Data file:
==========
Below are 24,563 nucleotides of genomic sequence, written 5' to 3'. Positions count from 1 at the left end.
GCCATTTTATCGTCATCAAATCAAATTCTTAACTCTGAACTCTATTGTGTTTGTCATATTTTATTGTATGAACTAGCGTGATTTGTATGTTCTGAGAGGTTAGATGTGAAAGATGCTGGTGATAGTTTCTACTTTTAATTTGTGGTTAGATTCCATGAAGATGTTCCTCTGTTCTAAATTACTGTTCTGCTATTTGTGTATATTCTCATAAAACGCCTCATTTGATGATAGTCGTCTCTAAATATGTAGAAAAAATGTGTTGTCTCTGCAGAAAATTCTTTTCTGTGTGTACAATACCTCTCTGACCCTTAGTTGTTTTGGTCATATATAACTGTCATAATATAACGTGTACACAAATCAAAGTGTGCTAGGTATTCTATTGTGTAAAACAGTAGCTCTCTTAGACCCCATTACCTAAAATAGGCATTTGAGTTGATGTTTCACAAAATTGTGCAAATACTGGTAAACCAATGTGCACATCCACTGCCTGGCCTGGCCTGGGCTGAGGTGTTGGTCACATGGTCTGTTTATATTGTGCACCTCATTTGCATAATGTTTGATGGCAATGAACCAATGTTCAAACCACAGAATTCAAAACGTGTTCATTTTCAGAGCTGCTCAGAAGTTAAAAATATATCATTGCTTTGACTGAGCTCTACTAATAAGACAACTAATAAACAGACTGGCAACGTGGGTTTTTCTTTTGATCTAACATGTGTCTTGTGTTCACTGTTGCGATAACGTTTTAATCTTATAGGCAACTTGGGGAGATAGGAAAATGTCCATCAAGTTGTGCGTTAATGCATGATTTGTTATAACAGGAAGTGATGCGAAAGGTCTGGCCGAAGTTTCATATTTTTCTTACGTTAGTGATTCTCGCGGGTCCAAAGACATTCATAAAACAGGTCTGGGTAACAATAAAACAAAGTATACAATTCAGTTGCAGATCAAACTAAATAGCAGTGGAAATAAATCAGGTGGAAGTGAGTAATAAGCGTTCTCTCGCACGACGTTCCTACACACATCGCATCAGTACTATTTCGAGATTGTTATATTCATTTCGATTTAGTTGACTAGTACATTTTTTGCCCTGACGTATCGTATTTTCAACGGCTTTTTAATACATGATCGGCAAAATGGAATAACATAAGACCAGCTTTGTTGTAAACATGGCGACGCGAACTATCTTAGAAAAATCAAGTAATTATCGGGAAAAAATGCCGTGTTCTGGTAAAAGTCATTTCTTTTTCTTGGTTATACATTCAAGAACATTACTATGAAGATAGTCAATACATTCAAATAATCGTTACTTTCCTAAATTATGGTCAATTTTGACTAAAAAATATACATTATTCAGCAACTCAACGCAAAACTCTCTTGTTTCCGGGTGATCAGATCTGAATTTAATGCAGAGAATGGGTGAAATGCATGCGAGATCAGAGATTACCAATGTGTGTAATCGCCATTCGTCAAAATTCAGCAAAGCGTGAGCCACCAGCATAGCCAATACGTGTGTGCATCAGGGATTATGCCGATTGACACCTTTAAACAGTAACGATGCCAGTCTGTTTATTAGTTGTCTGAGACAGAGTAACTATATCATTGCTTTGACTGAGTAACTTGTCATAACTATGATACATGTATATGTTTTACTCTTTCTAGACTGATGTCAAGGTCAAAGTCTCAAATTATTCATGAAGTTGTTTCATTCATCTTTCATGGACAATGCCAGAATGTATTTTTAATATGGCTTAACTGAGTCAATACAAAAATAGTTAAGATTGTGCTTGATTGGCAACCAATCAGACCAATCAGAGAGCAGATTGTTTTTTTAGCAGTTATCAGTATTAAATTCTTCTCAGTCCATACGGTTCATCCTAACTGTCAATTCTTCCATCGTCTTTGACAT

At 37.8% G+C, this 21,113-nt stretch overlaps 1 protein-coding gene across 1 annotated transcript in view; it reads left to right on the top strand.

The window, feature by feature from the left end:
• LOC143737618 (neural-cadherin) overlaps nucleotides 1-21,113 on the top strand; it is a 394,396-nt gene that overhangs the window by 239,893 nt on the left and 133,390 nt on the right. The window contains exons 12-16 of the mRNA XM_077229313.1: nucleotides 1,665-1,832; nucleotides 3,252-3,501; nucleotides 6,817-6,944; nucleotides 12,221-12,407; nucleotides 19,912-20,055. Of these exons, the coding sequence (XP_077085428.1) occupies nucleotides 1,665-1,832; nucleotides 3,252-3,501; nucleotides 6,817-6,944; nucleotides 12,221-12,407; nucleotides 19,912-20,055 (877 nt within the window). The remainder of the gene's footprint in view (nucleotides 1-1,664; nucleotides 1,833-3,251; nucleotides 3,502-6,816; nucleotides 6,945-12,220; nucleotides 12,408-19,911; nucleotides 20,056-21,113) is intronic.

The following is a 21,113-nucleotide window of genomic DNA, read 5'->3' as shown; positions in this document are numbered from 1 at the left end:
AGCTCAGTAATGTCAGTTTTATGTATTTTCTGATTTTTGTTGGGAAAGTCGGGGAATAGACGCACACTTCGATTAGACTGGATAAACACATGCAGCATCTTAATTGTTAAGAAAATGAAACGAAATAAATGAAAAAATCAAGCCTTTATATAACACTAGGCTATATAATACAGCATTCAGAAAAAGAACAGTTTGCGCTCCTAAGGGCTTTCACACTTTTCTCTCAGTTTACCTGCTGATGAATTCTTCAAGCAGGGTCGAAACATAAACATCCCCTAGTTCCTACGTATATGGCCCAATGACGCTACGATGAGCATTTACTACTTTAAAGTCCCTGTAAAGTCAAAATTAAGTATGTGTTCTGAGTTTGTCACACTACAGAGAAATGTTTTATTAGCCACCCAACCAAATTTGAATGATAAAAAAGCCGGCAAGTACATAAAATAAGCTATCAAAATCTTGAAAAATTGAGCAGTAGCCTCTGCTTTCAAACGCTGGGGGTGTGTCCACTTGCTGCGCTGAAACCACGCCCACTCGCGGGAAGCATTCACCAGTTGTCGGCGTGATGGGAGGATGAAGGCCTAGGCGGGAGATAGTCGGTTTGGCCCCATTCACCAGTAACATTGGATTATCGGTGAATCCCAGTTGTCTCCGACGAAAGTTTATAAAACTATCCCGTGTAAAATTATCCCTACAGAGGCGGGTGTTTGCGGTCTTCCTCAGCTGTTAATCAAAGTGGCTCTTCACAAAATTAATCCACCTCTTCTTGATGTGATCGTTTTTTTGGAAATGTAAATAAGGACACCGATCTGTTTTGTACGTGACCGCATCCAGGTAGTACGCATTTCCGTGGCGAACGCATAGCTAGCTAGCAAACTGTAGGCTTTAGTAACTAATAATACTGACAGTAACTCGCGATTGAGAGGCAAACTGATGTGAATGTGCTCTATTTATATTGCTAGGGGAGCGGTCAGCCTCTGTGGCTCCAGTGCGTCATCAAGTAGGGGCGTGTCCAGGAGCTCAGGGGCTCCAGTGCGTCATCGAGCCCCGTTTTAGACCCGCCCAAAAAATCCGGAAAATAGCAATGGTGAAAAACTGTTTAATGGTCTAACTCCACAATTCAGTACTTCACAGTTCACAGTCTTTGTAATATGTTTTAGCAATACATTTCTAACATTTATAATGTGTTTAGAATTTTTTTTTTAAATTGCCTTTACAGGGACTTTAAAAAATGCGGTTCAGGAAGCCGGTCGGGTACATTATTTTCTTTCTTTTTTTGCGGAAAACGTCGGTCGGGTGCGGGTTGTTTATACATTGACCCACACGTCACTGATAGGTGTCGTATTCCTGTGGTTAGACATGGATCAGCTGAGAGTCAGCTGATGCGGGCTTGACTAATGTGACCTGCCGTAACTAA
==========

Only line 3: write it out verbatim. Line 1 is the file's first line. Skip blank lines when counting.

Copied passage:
At 37.8% G+C, this 21,113-nt stretch overlaps 1 protein-coding gene across 1 annotated transcript in view; it reads left to right on the top strand.